Written by Emily Bowman.
Are you new to teaching? Are you a parent frustrated with your child’s teacher’s way of teaching?
You may not be alone. In his Ed Week article, established first and second-grade teacher at Jones Elementary in Springdale, Arkansas, Justin Minkel, warns teachers about 4 teacher no nos. We wholeheartedly agree with his advice.
Minkel reminds us, as adults, parents, teachers…
“ just because we can make our students do what we want doesn’t mean we should.” Inadvertently, it’s easy to stumble into this blunder. We are tired, we are stressed and we are in a hurry. Children “need to move, talk, question, and explore more than we do, because they’re in the midst of that mind-boggling explosion of cognitive, physical, and social-emotional growth that marks childhood in our species.” says Justin Minkel. Asking kids not to do these things and holding our them accountable to the same norms that we hold adults to is not going to work You’ll only be more frustrated in the end and so will the child.
Read more about a smooth transition into the new school year.
What are Minkel’s 4 Teacher NO NOs?
Schools can be pretty big depending on the county or part of the country that you live in. The chatter in the hallways can get out of control quickly. However, asking our students for silence in the hallways when teachers are chatting it up seems a bit hypocritical. Honestly, “Chatter in the hallways, or even the squeaking of wet shoes on the floor as a class returns from recess or P.E., doesn’t seem to bother most students,” says Minkel in his article. Let’s face it, it’s a school. Kids are experiencing a variety of emotions at any moment. We shouldn’t be silencing them.
Even adults have issues being still for long periods of time. Plus, it’s not healthy to be sedentary for long periods of time. Any doctor will tell you that. So why in the world would we think it’s okay to have our students sitting still at a table or desk for five or six hours?
Teachers, you know how our feet and legs remind us of how much moving we’ve done at the end of the day? When your feet are speaking to you, ask yourself, “how much did my students move around today?” You can read more of Minkel’s suggestions on making the day easier for our kiddos in the EdWeek article.
Demanding an immediate apology from both counterparts of a confrontation isn’t necessarily the solution. As adults, we don’t believe 100% of immediate apologies to be sincere. Picture another adult forcing another grown person to apologize. It would never float. Minkel reminds us that “forced apologies don’t seem to offer much satisfaction to the child who receives them” either.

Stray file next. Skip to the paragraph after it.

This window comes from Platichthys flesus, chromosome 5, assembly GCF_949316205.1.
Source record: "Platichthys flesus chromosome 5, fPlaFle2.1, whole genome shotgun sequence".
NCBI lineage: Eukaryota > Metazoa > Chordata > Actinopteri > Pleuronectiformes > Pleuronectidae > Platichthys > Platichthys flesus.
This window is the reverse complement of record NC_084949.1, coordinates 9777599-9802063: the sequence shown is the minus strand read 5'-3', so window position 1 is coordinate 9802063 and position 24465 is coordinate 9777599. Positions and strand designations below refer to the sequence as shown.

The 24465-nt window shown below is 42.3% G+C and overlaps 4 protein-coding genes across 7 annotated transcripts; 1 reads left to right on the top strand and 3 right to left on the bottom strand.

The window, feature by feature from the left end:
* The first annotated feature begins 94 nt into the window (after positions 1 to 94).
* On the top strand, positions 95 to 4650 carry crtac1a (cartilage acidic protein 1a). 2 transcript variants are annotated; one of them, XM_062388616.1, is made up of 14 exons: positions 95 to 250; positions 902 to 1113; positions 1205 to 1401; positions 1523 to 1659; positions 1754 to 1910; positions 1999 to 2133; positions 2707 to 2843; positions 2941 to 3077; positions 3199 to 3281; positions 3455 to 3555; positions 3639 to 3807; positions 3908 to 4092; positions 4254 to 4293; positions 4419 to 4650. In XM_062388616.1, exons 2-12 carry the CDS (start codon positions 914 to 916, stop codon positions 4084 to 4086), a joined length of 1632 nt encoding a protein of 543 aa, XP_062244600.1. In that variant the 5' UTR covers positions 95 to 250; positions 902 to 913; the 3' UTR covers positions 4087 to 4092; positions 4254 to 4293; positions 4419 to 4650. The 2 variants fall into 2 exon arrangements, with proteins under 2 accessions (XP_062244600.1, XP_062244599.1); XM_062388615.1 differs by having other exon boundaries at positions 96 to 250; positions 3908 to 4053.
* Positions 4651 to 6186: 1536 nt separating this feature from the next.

We should be teaching our children and students to listen to their emotions and resolve their feelings. Let’s help our children gain the communication skills so that they become thinkers and learn resolve issues after consideration. We need to stop forcing the answers on our children before giving them the time and space to think.
Oops! I FORGOT!
How many of you have forgotten to turn off the coffee pot? What about forgot to pack your child’s sports gear? Or ever forgotten an appointment – one you had written in your calendar? We are human. It happens! Let us not forget that our students are also humans, tiny humans, but humans at that.
It can be frustrating and we don’t usually feel good about forgetting something. As adults, our responsibilities are different than our child’s but they also have a lot going on. Their brainpower is developing as each day moves passes. We need to give them a break just like we give ourselves when we slip up.
“Kids Are Kids. That’s Exactly Who They Should Be.” Justin Minkel.
We need to take note from our kids. Justin tells us that our children’s “curiosity, enthusiasm, and sense of wonder will never lend itself to straight lines and silent desk work.” Let us remember that.
Think about what bores you. Think about how you feel after sitting for a really long time in the same place. Think about how you feel when someone gives you a half-a** apology. And really think —with a smile on your face— how you feel when you forget something. Life goes on.
Read the article that Justin Minkel wrote for Education Week here.